On AlexNet, as is shown in Figure 2(a) and Figure 2(b), MXNet has in general the best performance on MacBook. It only takes 0.029s to execute an inference task, which is 1/2 of TensorFlow’s 0.053s. On FogNode, both PyTorch (0.038s) and MXNet (0.035s) perform slightly worse than TensorFlow (0.027s). Caffe2’s performance on FogNode and Jetson TX2 are not good. The inference time of Caffe2 is around 4x longer than TensorFlow on FogNode. Due to install limitation, we only compare the performance of TensorFlow and PyTorch on Jetson TX2 when running AlexNet, PyTorch has a shorter inference time and total time than TensorFlow. On SqueezeNet, Caffe2 results in the best performance whose inference time is only about 1/4 of PyTorch and MXNet on MacBook. MXNet works slightly better than PyTorch. On FogNode, they have the similar latency. Each package takes less time on Jetson TX2 than MacBook and FogNode, especially for MXNet. The packages use optimized GPU code and so run faster on the Jetson TX2, the only system with a supported GPU.

Due to the resource constraints on Raspberry Pi, the inference time when running SqueezeNet on Caffe2 is 2.08s, and the total time is 218.67s. The inference time of Nexus 6P when running MobileNet based on TensorFlow Lite is 0.26s. Although it is much longer than running on MacBook, FogNode, and Jetson TX2, it is really great progress for running a model on small edge devices.

AlexNet (s) SqueezeNet (s)
import package 0.77 0.74
load model 9.50 6.20
first load image 0.12 0.15
first inference 2.34 1.76
second load image 0.075 0.07
second inference 0.006 0.019
inference 100 times 1.35 1.45
total time 14.17 10.41
Table 3: Time profile of PyTorch on Jetson TX2

To profile where the time is spent, we divide the whole process of inference into seven parts and collect the time that each part takes. Table 3 represents the time of every part takes when it leverages PyTorch to execute the inference task on Jetson TX2. Doing the inference 100 times only needs 1.35s while loading model needs 9.50s when running AlexNet. It has similar performance when running SqueezeNet. In addition, we also find that doing the inference for the first time takes longer than the other 100 times for both AlexNet and SqueezeNet.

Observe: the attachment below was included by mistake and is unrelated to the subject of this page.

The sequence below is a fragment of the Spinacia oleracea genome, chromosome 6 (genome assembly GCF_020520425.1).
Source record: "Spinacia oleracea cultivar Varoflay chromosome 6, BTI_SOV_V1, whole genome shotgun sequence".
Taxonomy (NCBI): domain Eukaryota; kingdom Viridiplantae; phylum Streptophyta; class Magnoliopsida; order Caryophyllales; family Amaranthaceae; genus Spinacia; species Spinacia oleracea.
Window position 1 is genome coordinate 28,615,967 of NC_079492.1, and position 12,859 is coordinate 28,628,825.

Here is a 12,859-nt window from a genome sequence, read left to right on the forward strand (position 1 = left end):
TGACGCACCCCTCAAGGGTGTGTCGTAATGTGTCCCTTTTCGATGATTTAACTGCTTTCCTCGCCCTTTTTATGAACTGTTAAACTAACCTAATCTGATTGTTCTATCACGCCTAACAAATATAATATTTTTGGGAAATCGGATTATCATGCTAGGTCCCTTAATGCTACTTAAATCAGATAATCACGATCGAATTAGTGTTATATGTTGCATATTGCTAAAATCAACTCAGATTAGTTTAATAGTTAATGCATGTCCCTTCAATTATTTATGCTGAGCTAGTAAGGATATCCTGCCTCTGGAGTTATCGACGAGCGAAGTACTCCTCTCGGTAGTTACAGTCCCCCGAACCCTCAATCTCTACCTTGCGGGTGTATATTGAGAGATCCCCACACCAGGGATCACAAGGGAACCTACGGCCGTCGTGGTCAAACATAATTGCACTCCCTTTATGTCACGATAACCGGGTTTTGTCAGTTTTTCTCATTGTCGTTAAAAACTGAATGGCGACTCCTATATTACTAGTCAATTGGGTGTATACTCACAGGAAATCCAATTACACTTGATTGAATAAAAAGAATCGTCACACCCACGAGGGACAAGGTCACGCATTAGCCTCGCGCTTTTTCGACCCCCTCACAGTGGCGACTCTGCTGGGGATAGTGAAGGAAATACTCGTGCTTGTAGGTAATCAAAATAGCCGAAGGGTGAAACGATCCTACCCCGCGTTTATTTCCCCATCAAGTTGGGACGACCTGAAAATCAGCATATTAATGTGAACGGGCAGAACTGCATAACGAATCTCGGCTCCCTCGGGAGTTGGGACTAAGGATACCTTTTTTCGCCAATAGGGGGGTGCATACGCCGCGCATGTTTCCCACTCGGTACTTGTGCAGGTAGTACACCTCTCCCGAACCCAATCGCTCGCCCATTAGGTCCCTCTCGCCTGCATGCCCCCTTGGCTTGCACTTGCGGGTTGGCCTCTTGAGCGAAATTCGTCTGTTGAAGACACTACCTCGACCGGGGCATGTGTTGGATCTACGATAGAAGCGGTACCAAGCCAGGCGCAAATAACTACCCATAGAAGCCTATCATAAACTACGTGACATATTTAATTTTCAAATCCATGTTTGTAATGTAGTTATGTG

Insight 1: The time taken to load models is greater than what it takes to run the model for some packages, which implies that there exist some opportunities to further optimize the performance on the edges by decreasing the loading latency and frequency.

4.2 Memory footprint

On AlexNet, as is shown in Figure 2(c), the memory footprints on MacBook and FogNode are similar. TensorFlow occupies more than 2000MB memory, which is the largest. PyTorch performs the best as it has the least memory utilization, less than 500MB. On JetsonTX2, the memory footprint of TensorFlow is up to 3000MB while PyTorch utilizes only 1/2 of TensorFlow.

On SqueezeNet, the three packages have the similar memory use on CPU-base hardware, MacBook and FogNode. On Jetson TX2, PyTorch used 1301MB memory, which is 2x of MXNet (709MB) and 4x of Caffe2 (375MB). The memory of Caffe2 is 132MB when running SqueezeNet on Raspberry Pi. TensorFlow Lite occupies about 84M memory when running MobileNet on Nexus 6P.